Besides being a great word to totally dominate Words With Friends, amortization is a useful concept for any business owner to know about—especially those who work with a lot of intangible assets like trademarks and patents. If you have a presence on the web, you probably have at least one intangible asset, so it’s worth reading on.
Amortization is related to depreciation in that it allows you to account for the cost of an asset over time. But while depreciation deals with tangible assets, amortization deals with intangible assets.
What’s an Intangible Asset?
Intangible assets are things that provide ongoing value to your business but that aren’t physical objects. Examples of intangible assets that small business owners may commonly have included:
- Customer lists
- Internet domain names
- Licensing agreements
- Service contracts
- Trade secrets (like a secret recipe)
Created vs. Acquired Intangible Assets
Businesses can either create intangible assets or acquire them. For example, you may spend time and resources slowly building up a customer list over time, or you may purchase a customer list from another company.
For acquired assets, you can amortize the acquisition cost. If you purchase a trade secret off another company to use in your business, the cost of that can be amortized.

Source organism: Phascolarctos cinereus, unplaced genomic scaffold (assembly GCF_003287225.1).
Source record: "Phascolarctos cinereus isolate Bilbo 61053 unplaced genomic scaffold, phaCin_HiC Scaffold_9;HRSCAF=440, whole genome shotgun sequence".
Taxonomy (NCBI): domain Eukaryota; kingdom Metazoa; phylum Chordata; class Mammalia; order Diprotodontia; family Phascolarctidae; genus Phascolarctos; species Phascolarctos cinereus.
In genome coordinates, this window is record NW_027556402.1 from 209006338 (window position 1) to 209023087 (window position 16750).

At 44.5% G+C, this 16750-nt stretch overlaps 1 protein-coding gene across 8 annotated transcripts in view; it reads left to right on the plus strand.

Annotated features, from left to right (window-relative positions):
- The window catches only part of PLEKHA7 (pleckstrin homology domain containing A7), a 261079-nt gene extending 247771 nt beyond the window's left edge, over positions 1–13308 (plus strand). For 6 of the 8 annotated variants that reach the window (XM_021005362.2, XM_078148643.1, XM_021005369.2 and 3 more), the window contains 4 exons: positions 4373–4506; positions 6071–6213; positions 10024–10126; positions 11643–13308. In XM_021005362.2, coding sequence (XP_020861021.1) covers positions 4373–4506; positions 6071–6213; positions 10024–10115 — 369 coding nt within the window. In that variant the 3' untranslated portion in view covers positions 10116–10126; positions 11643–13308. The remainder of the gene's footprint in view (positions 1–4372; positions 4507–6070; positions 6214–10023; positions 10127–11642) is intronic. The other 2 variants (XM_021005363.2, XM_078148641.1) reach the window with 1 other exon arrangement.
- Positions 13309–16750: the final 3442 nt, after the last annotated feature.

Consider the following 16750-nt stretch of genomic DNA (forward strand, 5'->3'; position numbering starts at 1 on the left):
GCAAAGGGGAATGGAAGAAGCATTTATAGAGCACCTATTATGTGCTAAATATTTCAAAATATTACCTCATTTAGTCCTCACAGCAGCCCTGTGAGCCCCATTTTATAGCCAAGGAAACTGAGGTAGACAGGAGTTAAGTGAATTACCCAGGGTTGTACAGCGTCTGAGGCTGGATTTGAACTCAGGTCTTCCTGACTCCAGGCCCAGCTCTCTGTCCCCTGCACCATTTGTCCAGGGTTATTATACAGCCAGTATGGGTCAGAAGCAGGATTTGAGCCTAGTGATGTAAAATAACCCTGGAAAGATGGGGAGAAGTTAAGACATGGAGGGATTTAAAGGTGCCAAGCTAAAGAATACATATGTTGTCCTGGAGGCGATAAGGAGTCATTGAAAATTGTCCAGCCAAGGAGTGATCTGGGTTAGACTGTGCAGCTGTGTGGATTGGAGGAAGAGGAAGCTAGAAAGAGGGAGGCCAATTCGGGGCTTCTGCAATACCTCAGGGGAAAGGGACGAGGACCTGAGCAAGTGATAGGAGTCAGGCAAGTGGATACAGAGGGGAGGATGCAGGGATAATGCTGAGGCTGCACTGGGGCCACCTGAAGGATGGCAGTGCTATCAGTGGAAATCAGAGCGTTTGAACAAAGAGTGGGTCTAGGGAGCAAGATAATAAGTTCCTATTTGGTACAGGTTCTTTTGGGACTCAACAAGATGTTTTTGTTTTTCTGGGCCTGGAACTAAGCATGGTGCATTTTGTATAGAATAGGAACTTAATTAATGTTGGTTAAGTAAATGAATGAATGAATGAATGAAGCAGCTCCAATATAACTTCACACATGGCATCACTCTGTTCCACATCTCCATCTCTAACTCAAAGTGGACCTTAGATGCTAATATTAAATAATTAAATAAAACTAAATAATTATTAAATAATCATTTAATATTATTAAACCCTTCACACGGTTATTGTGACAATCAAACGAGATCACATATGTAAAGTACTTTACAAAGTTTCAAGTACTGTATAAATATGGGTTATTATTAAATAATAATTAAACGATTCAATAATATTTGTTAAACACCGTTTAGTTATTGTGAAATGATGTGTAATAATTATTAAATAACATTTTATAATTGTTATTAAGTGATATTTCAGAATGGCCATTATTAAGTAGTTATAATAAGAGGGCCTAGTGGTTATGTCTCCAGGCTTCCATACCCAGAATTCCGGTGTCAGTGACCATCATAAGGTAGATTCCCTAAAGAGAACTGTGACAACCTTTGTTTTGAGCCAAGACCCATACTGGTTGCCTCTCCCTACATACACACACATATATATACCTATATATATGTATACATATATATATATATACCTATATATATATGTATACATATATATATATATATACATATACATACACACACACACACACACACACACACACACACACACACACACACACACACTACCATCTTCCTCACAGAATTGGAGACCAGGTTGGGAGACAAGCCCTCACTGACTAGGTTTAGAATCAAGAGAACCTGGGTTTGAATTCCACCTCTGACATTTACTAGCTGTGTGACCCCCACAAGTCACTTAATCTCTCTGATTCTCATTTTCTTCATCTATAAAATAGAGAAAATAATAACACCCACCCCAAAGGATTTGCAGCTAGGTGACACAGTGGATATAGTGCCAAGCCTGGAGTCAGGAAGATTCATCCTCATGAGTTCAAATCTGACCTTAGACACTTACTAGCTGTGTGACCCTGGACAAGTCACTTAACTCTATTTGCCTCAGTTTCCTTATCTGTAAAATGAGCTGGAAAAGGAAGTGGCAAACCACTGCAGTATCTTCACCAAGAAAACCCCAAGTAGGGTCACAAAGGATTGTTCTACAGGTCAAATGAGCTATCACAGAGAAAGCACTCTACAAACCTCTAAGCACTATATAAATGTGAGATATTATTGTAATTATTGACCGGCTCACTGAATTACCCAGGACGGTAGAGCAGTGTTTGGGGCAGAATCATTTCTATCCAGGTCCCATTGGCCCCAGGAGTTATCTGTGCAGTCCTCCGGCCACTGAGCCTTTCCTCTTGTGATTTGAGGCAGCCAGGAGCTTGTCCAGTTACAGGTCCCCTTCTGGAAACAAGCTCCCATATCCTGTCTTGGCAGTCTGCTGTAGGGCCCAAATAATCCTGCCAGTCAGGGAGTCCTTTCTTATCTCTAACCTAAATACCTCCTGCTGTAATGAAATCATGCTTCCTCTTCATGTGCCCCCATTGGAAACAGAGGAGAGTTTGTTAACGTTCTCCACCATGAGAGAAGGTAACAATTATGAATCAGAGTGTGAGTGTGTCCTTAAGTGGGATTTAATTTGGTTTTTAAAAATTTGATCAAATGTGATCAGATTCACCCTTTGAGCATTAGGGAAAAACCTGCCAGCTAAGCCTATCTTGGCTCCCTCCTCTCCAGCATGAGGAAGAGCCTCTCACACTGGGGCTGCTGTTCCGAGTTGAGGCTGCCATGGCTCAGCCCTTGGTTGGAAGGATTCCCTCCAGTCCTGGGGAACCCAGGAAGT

For created intangible assets, it can be a little more complex, but for most instances that small business owners deal with—like paying for trademarks and copyrights to protect your intellectual property, purchasing a domain name, or applying for a patent—the costs of creating that asset can be amortized over time. If you’re dealing with a different intangible asset and aren’t sure whether you can amortize it, it’s probably worth chatting with an accountant.
Amortization of an Intangible Asset
When amortizing an intangible asset, the straight-line method is most commonly used, where you spread the cost of the asset over the number of years you expect it to provide value.
To figure out the lifespan of an intangible asset, you use either the legal lifespan of the asset, or the expected useful lifespan (whichever is shorter). For example, if you are amortizing the cost of a $20,000 patent, the patent may be legally viable for 30 years, but if the technology will only be useful for 10 before being old news, you would amortize it over 10 years. Each year, the following entry would go in your books (with accumulated amortization adding up year after year):
Amortization Expense 2,000
Accumulated Amortization 2,000
What if you’re amortizing something with indefinite value? For example, let’s say you spent $5,000 to purchase your web address from a private owner. How do you determine its lifespan when you plan to use it, well, forever? In situations like this, it’s probably worth checking with an accountant—the IRS may have guidelines for that specific situation. (For this specific situation, the IRS has stated that a domain is supposed to be amortized over a 15-year period.)
Abridged by Amy
- Amortization is similar to depreciation, but focuses on the costs of intangible assets. It allows businesses to account for the cost of intangible assets over time.
- Intangible assets are non-physical assets that are expected to provide value to a business for more than a year.
- The most common way to amortize is to divide the cost of an intangible asset over the number of years you expect it to provide value to your business.